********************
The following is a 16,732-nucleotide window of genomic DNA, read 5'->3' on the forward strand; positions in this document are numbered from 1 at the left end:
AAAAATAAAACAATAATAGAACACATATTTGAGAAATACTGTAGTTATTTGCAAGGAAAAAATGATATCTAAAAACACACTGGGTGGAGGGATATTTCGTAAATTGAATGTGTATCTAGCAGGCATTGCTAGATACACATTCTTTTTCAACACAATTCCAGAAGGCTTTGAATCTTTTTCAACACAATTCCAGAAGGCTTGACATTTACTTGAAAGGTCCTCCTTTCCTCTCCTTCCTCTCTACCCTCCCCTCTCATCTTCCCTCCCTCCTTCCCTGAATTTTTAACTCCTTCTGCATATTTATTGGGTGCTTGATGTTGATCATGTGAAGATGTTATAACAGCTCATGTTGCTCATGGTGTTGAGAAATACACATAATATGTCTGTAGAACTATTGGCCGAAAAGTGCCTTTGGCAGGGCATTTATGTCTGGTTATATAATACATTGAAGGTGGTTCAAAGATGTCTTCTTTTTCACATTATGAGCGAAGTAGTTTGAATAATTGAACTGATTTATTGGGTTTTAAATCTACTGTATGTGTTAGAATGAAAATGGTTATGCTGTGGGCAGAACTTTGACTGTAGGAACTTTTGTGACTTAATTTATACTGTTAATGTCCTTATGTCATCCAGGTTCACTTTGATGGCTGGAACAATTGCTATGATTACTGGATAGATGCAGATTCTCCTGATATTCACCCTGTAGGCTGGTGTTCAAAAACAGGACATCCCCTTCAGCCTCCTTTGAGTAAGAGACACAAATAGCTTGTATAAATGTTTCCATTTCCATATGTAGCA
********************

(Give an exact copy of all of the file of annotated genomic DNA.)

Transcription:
The following is a 16,732-nucleotide window of genomic DNA, read 5'->3' on the forward strand; positions in this document are numbered from 1 at the left end:
AAAAATAAAACAATAATAGAACACATATTTGAGAAATACTGTAGTTATTTGCAAGGAAAAAATGATATCTAAAAACACACTGGGTGGAGGGATATTTCGTAAATTGAATGTGTATCTAGCAGGCATTGCTAGATACACATTCTTTTTCAACACAATTCCAGAAGGCTTTGAATCTTTTTCAACACAATTCCAGAAGGCTTGACATTTACTTGAAAGGTCCTCCTTTCCTCTCCTTCCTCTCTACCCTCCCCTCTCATCTTCCCTCCCTCCTTCCCTGAATTTTTAACTCCTTCTGCATATTTATTGGGTGCTTGATGTTGATCATGTGAAGATGTTATAACAGCTCATGTTGCTCATGGTGTTGAGAAATACACATAATATGTCTGTAGAACTATTGGCCGAAAAGTGCCTTTGGCAGGGCATTTATGTCTGGTTATATAATACATTGAAGGTGGTTCAAAGATGTCTTCTTTTTCACATTATGAGCGAAGTAGTTTGAATAATTGAACTGATTTATTGGGTTTTAAATCTACTGTATGTGTTAGAATGAAAATGGTTATGCTGTGGGCAGAACTTTGACTGTAGGAACTTTTGTGACTTAATTTATACTGTTAATGTCCTTATGTCATCCAGGTTCACTTTGATGGCTGGAACAATTGCTATGATTACTGGATAGATGCAGATTCTCCTGATATTCACCCTGTAGGCTGGTGTTCAAAAACAGGACATCCCCTTCAGCCTCCTTTGAGTAAGAGACACAAATAGCTTGTATAAATGTTTCCATTTCCATATGTAGCA